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What Will CodeNEXT Mean For Austin's Neighborhood Plans?

Jorge Sanhueza-Lyon
Lin Team, the president of Eastwoods Neighborhood Association, says she wishes she saw more camaraderie in the CodeNEXT process.

Residents from across Austin raised concerns at a CodeNEXT meeting earlier this month that the city’s proposed new land development code would scrap their neighborhood plans.

The city's project manager said that's just not true.

“There has been no change to how we are addressing neighborhood plans through CodeNEXT," Jorge Rousselin said.

The neighborhood-planning process allows residents of a given area to weigh in on its future development. Rousselin said the plans can be changed only through action by City Council; CodeNEXT can’t just do away with them. In fact, he said, those neighborhood plans have helped to inform the maps, which show how the new zoning regulations would apply across the city. 

Rousselin said he thinks the confusion may stem from changes in the regulatory language under CodeNEXT.

“The neighborhood plan initials are not included in the nomenclature of the zoning district, if that’s what they are referring to, but those neighborhood plans continue to exist,” he said.

To those who have helped craft Austin’s neighborhood plans, the documents serve as a guide that is often the culmination of years of work.

Lin Team is a realtor and president of the Eastwoods Neighborhood Association. In the early 2000s, Team helped write a plan that covers Eastwoods and a cluster of other neighborhoods near the University of Texas campus.

Team, who has long been active in historic preservation efforts, said she struck compromises with people who didn’t share her views; they grew to trust each other. Team said she wishes she saw more of that kind of camaraderie in the CodeNEXT process. 

“We have this package that we love,” Team said, referring to Eastwoods neighborhood plan. “We all agree it’s a benefit, and that it will keep peace in the world as we know it because we have developed it together.”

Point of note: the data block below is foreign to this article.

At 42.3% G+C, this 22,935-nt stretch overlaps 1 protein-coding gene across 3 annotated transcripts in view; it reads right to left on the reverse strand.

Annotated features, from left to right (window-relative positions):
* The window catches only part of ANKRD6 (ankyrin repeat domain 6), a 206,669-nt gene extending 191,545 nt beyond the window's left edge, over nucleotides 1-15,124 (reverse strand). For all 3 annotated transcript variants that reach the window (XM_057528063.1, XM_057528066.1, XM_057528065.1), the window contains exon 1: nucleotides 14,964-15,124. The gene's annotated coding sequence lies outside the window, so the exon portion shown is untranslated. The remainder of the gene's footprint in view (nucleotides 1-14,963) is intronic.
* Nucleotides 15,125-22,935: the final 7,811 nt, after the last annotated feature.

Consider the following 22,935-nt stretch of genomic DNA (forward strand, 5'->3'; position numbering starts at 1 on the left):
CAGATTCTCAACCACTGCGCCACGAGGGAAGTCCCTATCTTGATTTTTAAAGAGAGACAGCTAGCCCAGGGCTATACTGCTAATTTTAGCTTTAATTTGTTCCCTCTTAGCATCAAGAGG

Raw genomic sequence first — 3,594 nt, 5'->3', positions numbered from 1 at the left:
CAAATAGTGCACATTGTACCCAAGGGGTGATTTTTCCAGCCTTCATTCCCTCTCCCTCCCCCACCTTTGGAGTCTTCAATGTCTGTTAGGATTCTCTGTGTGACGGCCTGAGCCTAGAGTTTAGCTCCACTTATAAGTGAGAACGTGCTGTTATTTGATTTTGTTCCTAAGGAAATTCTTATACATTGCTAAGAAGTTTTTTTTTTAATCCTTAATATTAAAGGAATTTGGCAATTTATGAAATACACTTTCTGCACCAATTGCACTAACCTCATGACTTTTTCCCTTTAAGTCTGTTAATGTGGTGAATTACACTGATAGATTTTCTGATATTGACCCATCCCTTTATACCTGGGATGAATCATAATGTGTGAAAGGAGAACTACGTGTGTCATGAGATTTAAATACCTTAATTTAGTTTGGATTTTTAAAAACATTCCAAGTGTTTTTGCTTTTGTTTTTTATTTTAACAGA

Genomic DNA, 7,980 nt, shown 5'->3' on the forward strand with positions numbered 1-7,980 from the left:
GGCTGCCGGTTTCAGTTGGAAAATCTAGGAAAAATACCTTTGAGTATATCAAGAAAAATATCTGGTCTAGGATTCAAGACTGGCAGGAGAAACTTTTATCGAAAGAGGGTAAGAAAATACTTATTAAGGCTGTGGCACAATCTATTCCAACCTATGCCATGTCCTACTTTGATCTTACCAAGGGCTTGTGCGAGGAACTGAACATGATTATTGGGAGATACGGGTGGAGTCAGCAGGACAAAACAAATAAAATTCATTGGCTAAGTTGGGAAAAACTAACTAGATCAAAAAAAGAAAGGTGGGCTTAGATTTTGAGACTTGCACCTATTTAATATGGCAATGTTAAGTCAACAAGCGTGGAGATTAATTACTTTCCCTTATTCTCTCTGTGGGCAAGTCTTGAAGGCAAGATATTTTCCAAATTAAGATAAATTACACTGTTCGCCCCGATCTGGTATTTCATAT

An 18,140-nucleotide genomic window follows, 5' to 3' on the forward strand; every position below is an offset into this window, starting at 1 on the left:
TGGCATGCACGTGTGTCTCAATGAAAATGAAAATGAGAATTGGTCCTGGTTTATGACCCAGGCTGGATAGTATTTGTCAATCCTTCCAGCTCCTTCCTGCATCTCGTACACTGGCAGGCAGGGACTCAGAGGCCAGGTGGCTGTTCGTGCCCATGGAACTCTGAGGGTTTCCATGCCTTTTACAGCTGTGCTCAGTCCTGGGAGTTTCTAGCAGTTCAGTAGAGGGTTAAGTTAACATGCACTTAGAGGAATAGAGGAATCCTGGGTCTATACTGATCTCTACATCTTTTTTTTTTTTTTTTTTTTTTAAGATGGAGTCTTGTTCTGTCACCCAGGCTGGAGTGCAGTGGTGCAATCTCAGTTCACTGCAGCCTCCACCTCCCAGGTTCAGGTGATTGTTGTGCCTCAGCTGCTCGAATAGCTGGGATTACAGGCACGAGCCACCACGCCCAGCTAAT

Still, a 2016 city audit found that the city’s neighborhood-planning process is inequitable and that it lacks representation from renters. Team said it’s not surprising that homeowners would be more involved in such a tedious and time-consuming writing process. After all, a home is often a person’s largest investment.

Though not everyone gets involved, she said, she sees the neighborhood-planning process as a representative form of participation. 

“There are very few of us who live in a silo,” she said. “We are all affected by conversations with our neighbors and friends, what we read and what we see.”

In her own neighborhood, Team said, residents have found ways to strike a balance, adding additional housing units while preserving historic homes like her own.

Others say a lack of diverse voices in the neighborhood-planning process has real effects on the types of housing that gets built, and ultimately, who can afford to live in Austin.

“If we have a patchwork method of planning our city by which some people are allowed in some parts … and [other] people are allowed in other parts, there’s the possibility that people may be excluded because of that,” said Francisco Enriquez with the nonprofit think tank Evolve Austin.

Enriquez said he’s not advocating for doing away with the plans. He just wants more people to be involved in the process.

The Austin City Council is set to vote on adopting CodeNEXT in about six months. 

Syeda Hasan is a senior editor at KUT. Got a tip? Email her at Follow her on Twitter @syedareports.
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